Biaxially oriented polypropylene film major Treofan Group is entering an expansion phase after restructuring.
The firm announced June 26 that it will invest about $45 million to expand production in Zacapu, Mexico, its only North American manufacturing facility. The project includes upgrading research and development laboratories and installing a 27-foot-wide BOPP film line supplied by Bruckner Maschinenbau GmbH of Siegsdorf, Germany.
The investment will give Treofan a stronger position in North America and expand its specialty product portfolio, Treofan Chief Executive Officer Peter Briggs said in a news release issued by the Raunheim, Germany, firm.
The project will double capacity at Zacapu to about 121 million pounds per year, said Grant Gustafson, general manager of Treofan's U.S. operations. It is due for completion in the third or fourth quarter of 2007, he said in an interview from Treofan America LLC's office in Winston-Salem, N.C.
Gustafson said a detailed breakdown of the project cost won't be revealed. As well as the new multilayer, high-speed film line, Treofan will add manufacturing areas, modify materials-handling and other logistics systems, upgrade R&D equipment and add research personnel.
The extra capacity is for ``specialty and label markets identified by us,'' Gustafson said.
Last year Treofan was bought by New York-based investment firm Goldman Sachs and other financial groups. The company was formed in 2002 by the merger of three global BOPP players. Prior to the Goldman Sachs-led purchase, it was owned by Dor Chemicals Ltd. of Haifa, Israel, and Bain Capital LLC of Boston.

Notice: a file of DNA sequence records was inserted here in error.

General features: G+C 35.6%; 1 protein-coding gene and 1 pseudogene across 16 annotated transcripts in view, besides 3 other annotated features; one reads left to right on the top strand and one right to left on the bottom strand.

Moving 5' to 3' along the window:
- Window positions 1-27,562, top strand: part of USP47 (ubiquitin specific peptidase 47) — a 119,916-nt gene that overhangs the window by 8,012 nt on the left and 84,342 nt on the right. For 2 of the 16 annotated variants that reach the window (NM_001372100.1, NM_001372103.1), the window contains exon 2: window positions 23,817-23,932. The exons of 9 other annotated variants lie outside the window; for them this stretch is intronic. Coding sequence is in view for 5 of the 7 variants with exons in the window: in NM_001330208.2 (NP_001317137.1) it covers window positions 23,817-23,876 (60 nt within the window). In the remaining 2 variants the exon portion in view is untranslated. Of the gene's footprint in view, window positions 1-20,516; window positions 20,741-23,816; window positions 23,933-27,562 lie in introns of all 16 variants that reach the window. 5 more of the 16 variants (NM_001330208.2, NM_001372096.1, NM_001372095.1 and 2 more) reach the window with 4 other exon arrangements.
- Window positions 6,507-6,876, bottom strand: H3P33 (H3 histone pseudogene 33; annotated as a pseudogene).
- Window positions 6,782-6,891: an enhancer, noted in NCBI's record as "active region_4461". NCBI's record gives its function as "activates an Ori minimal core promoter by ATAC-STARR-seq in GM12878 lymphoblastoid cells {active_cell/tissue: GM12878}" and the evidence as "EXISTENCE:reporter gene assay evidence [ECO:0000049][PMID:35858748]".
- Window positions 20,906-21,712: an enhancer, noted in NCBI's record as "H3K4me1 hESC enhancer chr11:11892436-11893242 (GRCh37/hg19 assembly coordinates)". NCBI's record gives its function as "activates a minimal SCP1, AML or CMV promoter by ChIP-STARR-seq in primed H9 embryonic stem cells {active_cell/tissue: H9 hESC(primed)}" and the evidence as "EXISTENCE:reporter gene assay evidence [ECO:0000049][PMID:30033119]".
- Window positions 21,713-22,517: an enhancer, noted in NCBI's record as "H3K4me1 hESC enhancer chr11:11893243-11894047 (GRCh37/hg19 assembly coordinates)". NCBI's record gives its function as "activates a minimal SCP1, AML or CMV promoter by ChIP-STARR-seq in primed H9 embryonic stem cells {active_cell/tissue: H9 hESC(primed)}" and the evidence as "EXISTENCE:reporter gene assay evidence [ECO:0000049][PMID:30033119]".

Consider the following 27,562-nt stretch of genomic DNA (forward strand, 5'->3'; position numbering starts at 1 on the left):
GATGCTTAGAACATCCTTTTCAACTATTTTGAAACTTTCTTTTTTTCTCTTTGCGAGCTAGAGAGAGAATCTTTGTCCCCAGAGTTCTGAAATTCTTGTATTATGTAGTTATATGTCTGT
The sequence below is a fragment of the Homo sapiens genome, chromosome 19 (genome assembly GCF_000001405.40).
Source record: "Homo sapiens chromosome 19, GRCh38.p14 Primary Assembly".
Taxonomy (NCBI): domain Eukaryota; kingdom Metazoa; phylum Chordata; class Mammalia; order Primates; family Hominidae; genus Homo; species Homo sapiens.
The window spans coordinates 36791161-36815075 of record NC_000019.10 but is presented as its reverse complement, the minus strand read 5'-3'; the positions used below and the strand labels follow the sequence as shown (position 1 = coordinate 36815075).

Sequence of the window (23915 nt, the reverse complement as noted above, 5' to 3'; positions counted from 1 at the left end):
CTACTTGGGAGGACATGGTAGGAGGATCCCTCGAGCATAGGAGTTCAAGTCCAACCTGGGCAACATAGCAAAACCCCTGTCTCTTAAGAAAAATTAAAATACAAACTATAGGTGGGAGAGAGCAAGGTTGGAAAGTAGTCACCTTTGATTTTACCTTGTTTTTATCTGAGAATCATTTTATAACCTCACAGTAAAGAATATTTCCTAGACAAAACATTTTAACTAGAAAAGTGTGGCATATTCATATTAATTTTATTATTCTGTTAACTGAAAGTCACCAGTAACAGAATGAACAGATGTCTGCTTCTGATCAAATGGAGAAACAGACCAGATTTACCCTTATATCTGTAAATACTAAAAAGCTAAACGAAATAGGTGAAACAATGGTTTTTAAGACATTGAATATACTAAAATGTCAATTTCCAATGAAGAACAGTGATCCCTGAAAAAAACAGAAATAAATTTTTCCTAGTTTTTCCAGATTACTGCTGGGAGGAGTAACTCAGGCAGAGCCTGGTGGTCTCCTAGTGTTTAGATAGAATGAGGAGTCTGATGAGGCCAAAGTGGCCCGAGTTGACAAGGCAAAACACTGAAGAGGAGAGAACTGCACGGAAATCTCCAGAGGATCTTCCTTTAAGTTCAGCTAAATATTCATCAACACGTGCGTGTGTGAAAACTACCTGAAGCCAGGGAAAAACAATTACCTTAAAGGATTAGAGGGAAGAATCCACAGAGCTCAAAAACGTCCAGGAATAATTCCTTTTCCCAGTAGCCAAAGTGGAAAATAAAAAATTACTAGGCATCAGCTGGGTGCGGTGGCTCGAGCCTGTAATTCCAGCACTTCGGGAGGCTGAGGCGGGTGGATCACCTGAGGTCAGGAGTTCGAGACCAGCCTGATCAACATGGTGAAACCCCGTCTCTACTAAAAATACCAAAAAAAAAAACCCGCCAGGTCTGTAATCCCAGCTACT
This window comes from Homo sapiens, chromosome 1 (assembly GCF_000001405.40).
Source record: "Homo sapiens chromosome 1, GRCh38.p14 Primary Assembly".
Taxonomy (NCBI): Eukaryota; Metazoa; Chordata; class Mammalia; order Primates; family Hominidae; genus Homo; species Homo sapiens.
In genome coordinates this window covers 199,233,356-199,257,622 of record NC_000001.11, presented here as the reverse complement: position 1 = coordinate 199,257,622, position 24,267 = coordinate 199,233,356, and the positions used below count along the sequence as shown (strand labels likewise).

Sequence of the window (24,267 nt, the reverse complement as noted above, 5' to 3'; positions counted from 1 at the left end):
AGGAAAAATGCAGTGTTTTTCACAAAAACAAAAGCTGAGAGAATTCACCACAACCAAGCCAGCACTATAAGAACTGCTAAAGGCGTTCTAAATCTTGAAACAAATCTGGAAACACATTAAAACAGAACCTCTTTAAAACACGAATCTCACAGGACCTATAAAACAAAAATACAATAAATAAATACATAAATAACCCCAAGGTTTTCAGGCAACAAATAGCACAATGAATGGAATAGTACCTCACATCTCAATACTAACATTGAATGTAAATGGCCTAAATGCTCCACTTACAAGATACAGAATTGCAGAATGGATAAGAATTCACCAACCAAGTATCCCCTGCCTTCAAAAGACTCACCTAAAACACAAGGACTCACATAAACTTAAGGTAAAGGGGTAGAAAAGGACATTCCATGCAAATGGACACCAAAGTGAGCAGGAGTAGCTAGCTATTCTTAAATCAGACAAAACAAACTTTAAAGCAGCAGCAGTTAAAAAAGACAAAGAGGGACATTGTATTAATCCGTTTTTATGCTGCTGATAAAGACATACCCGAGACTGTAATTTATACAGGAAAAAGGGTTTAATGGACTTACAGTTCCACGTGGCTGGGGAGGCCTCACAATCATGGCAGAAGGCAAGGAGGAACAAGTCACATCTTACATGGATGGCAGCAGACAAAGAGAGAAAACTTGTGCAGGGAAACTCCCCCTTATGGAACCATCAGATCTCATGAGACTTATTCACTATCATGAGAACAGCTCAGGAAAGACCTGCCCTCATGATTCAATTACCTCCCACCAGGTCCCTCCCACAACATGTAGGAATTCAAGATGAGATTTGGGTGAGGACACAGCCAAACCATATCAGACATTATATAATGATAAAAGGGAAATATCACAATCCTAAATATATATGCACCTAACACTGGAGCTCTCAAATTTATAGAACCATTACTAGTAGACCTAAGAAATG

As part of its restructuring, Treofan at the end of 2005 sold its Australian operations to Hastings Private Equity Funds. The business reverted to its old name of Shorko Australia Pty. Ltd. Briggs said at the time that the sale was designed to help Treofan focus on important markets, including Asia. Shorko obtained rights to Treofan intellectual property in the markets of Austalia and New Zealand.
``We are very pleased that we are now refocused on growth,'' Briggs said in a news release. The new capacity will be aimed at the United States, Canada and Mexico.
Gustafson said the Zacapu plant now uses a mix of technology and equipment, including technology developed by Treofan and some equipment supplied by Bruckner. The site includes film metalizing capacity.
Treofan does not expect to compete head-on with Asian BOPP imports, Gustafson said.
``There is a role for imports, but importers tend to be at the lower end of the market,'' he said. ``The North American market demands technology and service.''
Treofan's biggest competitors in North America are ExxonMobil Corp. and Applied Extrusion Technologies Inc., according to Joe Pryweller, editor of ``Packaging Strategies'' newsletter, based in West Chester, Pa.
Treofan claims to be the biggest BOPP film producer in Europe and the second-largest globally, with 484 million pounds of capacity spread over seven sites in Europe, Mexico and South Africa.